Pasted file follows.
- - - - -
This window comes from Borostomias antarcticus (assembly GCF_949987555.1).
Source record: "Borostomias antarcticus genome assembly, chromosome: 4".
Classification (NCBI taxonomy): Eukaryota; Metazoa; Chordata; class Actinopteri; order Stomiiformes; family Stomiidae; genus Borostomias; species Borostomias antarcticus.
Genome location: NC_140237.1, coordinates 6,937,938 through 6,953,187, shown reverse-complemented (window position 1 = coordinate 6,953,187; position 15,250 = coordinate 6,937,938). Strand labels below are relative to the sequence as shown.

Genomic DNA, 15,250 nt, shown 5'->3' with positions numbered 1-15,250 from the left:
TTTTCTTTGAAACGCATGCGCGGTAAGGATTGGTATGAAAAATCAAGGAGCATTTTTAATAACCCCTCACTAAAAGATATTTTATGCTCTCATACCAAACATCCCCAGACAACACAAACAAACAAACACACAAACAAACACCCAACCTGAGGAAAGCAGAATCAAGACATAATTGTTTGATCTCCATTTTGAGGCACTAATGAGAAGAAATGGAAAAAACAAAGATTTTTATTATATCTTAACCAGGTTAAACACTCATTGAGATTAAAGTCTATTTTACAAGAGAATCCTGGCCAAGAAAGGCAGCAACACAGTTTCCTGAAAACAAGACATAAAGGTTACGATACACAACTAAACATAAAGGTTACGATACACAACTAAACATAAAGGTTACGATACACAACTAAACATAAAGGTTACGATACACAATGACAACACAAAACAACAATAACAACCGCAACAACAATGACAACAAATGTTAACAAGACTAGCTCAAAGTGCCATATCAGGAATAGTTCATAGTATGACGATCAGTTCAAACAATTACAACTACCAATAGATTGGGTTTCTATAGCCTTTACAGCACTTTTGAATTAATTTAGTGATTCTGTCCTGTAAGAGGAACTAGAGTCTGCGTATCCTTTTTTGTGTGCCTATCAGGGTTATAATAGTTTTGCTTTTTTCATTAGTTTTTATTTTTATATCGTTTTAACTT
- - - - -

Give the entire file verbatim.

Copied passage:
This window comes from Borostomias antarcticus (assembly GCF_949987555.1).
Source record: "Borostomias antarcticus genome assembly, chromosome: 4".
Classification (NCBI taxonomy): Eukaryota; Metazoa; Chordata; class Actinopteri; order Stomiiformes; family Stomiidae; genus Borostomias; species Borostomias antarcticus.
Genome location: NC_140237.1, coordinates 6,937,938 through 6,953,187, shown reverse-complemented (window position 1 = coordinate 6,953,187; position 15,250 = coordinate 6,937,938). Strand labels below are relative to the sequence as shown.

Genomic DNA, 15,250 nt, shown 5'->3' with positions numbered 1-15,250 from the left:
TTTTCTTTGAAACGCATGCGCGGTAAGGATTGGTATGAAAAATCAAGGAGCATTTTTAATAACCCCTCACTAAAAGATATTTTATGCTCTCATACCAAACATCCCCAGACAACACAAACAAACAAACACACAAACAAACACCCAACCTGAGGAAAGCAGAATCAAGACATAATTGTTTGATCTCCATTTTGAGGCACTAATGAGAAGAAATGGAAAAAACAAAGATTTTTATTATATCTTAACCAGGTTAAACACTCATTGAGATTAAAGTCTATTTTACAAGAGAATCCTGGCCAAGAAAGGCAGCAACACAGTTTCCTGAAAACAAGACATAAAGGTTACGATACACAACTAAACATAAAGGTTACGATACACAACTAAACATAAAGGTTACGATACACAACTAAACATAAAGGTTACGATACACAATGACAACACAAAACAACAATAACAACCGCAACAACAATGACAACAAATGTTAACAAGACTAGCTCAAAGTGCCATATCAGGAATAGTTCATAGTATGACGATCAGTTCAAACAATTACAACTACCAATAGATTGGGTTTCTATAGCCTTTACAGCACTTTTGAATTAATTTAGTGATTCTGTCCTGTAAGAGGAACTAGAGTCTGCGTATCCTTTTTTGTGTGCCTATCAGGGTTATAATAGTTTTGCTTTTTTCATTAGTTTTTATTTTTATATCGTTTTAACTT